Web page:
Thursday, April 15, 2010

Homeless in Hokkaido: Part V

Part I | Part II | Part III | Part IV

Our last day in Hokkaido was a lot less interesting to us than it was to the people around us. Everywhere we went, Sergey and I were the main topic of conversation. I say this not out of paranoia or megalomania, but out of an ability to understand Japanese.

For example, our decision to eat a low-budget breakfast at the train station was a gossip-filled affair. We bought two bowls of instant ramen and sat on a bench in the waiting room. Three older Japanese women sitting on the bench directly behind us gave a running commentary on our every move.

"Look! Gaijin!"

"What are they doing?"

"They're eating ramen."

"It looks like they're enjoying it."

"It sure does."

"They're using chopsticks."

"They sure are."

Sergey and I pretended we couldn't understand them, bending our heads over our cups of ramen so they couldn't see us smiling. It was fun eavesdropping on the locals. They talked about us like we were monkeys in a zoo.

This was about as exciting as our last day in Hokkaido got. Not that I'm complaining. An uneventful day was exactly what we needed after the misadventure-plagued portion of the trip. We were determined not to repeat the same stupid mistakes that got us into trouble in the first place -- like not checking the ferry schedule and getting stuck in Hokkaido an extra day. We couldn't afford to miss the ferry again so instead of simply checking the schedule online, we walked three kilometres to the ferry terminal first thing in the morning to book our tickets for the sailing later that night.

It was our second trip to the ferry terminal but this time the lights were on and the doors were open. We had 12 hours to kill before the ferry left so we decided to head out for another hike in the hills. But we stopped so many times along the way that we didn't even make it to the base of the mountain.

Our first stop was to see if the snowman we built the day before was still standing. It wasn't. Someone had cruelly kicked the snowman in the stomach and its body laid in pieces on the ground. The one-yen coins that served as the snowman's eyes had been plucked out of his head and, presumably, tucked into the perpetrator's pocket. We were sad for a moment but realized there was no point mourning the loss of a few clumps of snow -- our cute little Mible was no more.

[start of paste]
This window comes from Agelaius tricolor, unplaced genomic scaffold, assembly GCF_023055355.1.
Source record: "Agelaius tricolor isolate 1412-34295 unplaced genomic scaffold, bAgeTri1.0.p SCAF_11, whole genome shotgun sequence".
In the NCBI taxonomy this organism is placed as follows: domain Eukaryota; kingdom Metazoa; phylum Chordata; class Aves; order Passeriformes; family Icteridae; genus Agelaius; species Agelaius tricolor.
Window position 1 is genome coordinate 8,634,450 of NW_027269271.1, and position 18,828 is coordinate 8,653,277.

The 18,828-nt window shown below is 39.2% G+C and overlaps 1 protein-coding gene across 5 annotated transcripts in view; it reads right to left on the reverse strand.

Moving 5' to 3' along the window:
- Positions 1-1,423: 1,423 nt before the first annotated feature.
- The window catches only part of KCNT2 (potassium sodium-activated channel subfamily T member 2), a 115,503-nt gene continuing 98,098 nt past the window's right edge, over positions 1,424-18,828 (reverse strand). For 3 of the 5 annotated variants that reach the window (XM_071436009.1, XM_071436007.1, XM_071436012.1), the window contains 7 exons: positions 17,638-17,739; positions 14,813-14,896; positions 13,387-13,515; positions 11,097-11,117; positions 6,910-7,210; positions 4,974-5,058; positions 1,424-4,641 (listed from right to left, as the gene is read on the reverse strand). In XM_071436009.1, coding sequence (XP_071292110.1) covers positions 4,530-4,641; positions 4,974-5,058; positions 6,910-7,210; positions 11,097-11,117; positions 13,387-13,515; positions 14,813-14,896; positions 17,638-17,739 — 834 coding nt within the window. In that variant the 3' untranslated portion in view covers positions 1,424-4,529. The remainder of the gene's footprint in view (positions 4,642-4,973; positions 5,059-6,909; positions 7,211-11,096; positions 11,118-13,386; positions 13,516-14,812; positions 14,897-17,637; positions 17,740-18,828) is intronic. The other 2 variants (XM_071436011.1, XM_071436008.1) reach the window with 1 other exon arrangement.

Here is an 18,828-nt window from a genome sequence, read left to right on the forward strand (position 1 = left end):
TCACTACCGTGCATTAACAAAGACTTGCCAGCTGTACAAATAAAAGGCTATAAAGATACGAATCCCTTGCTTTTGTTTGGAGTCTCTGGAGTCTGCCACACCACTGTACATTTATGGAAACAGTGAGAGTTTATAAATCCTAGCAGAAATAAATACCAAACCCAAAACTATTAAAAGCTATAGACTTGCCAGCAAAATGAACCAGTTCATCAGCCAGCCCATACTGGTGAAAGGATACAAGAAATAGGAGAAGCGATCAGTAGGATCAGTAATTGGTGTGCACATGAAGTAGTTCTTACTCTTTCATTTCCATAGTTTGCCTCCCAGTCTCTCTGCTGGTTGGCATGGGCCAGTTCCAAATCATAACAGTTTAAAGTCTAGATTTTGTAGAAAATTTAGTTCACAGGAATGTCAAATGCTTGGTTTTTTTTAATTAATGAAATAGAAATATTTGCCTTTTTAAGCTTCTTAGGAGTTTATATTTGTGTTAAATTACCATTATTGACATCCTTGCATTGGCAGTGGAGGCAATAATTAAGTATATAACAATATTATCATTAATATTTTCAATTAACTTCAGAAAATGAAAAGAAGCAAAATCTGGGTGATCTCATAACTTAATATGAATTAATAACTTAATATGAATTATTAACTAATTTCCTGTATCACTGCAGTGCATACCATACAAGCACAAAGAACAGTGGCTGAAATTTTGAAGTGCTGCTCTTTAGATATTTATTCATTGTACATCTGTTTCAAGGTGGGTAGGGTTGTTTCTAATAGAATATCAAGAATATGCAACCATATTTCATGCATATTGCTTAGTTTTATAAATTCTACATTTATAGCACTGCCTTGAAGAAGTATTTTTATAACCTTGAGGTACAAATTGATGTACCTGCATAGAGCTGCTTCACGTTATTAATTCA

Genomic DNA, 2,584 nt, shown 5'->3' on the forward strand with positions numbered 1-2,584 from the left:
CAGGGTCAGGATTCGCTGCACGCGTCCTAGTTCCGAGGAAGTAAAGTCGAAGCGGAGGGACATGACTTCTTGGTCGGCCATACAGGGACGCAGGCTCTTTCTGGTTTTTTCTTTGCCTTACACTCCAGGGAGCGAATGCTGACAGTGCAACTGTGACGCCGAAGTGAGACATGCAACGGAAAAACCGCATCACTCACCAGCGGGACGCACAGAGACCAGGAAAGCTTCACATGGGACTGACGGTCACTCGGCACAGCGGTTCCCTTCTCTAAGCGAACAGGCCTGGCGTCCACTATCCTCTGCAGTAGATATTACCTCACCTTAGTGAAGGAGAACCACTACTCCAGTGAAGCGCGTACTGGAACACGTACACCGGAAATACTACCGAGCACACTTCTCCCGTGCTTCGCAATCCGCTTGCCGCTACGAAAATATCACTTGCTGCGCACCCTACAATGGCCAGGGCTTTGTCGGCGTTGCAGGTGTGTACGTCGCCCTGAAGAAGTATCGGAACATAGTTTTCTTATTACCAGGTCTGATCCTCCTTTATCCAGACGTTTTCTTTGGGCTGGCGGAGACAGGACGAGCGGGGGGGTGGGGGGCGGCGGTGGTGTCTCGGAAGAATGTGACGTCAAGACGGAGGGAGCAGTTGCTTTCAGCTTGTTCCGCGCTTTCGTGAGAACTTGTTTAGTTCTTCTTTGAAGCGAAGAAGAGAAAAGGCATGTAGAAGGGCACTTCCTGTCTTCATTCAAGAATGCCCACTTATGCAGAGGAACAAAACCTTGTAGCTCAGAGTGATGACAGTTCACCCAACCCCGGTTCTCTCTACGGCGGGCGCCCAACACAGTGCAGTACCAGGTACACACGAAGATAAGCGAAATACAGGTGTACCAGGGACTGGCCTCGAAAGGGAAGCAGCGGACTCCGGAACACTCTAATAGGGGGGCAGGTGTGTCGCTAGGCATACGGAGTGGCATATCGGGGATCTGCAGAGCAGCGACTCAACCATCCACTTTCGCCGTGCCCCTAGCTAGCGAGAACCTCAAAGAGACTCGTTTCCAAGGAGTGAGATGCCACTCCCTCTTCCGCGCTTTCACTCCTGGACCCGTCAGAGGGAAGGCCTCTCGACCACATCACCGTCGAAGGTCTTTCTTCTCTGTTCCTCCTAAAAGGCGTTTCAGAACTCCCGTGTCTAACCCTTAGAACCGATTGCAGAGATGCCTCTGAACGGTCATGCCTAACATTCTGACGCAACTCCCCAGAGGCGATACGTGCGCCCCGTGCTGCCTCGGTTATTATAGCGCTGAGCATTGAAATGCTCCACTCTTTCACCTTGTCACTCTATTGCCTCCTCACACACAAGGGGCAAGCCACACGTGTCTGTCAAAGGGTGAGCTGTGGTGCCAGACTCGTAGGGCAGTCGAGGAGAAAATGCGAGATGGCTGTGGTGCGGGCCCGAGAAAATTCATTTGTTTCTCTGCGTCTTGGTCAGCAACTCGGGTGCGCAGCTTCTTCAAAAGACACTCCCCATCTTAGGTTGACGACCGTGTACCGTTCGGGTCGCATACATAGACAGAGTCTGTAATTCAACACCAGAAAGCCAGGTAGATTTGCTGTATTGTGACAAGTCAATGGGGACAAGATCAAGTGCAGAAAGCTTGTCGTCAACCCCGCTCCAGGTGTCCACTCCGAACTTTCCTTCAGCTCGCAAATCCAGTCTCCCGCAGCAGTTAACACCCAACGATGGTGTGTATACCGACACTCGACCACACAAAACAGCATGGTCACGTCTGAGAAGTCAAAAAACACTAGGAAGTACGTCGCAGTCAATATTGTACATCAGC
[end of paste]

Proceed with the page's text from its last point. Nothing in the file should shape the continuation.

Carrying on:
We continued on toward the mountain, and accidentally stumbled onto Otaru's main tourist strip. Despite covering most of the town on foot the day before, we had somehow missed Otaru's biggest attraction -- an intersection decorated with three different clock towers.

I don't know for a fact whether this is Otaru's biggest attraction or not, but there were at least 60 tourists taking pictures of the clock towers and we hadn't seen any tourists taking pictures of anything up until now so the odds were pretty good that this intersection was a big deal.

We joined the crowd and took our own pointless photos. We browsed through a massive store selling thousands of miniature clock towers and a few stuffed octopuses (whose relationship to the clock towers is still unclear).

We eventually left the clock towers behind and continued hiking toward the mountain but it wasn't long before we were sidetracked again. The glow of McDonald's golden arches caught Sergey's eye. But, sadly for Sergey, his beloved McPork wasn't on the menu.

It was starting to get dark and we were still nowhere near the mountain. We decided to give up on the hike and take the bus back into town. But we were too tired to figure out which bus to take or which bus stop to stand at so we simply walked back. Walking back required no brainpower. We didn't even need to look at the map. By this point, we had visited every tourist attraction and walked every square inch of every street -- twice. We could have written the Lonely Planet guide to Otaru.

Back in town, we had time for dinner and coffee before making our way to the ferry terminal for the long trip home. The ferry heading back to Honshu was much busier than the one that took us to Hokkaido. There were about 50 people on board. Although, technically speaking, 50 people on board a boat built for 1,000 doesn't make it "busy." It just felt busy compared to the grand total of eight passengers on the ferry on the way over.

Luckily, the ferry plowed through nothing but calm seas during the 20-hour sailing. I didn't have to deal with the roiling waves and low-grade seasickness that kept me flat on my back on the way to Hokkaido. This time around, I only felt like throwing up after eating "kimichi and cheese" instant ramen.

Aside from a poor choice in soup, the ferry ride was thoroughly enjoyable. The on-board entertainment was top notch. We were treated to a live concert by two restaurant workers who play in a jazz band in their spare time. They played such hits as "Sometimes When we Touch."

They chatted up the audience in between songs. They told us they perform on the ferry every day but they were especially happy today because normally only three people turn up to hear them play. Today they were playing for a record-breaking crowd of 16 (almost half of all the passengers on board).

The rest of the ferry ride was uneventful. The trip was ending on a calm note -- completely opposite to its chaotic start. We went to Hokkaido for the majestic mountains, the outdoor onsens, and the fabulous food. Except we took a wrong turn somewhere along the way and ended up on a tour of northern Japan that was more farce than fantasy.

Everything that could go wrong did go wrong. But that was part of the trip's charm. It may have gone sideways but it was never boring. Especially when we got kicked out of McDonald's at 4 a.m. with no other accommodation lined up for the night. To steal a line from Hunter S. Thompson, it never got weird enough for us.

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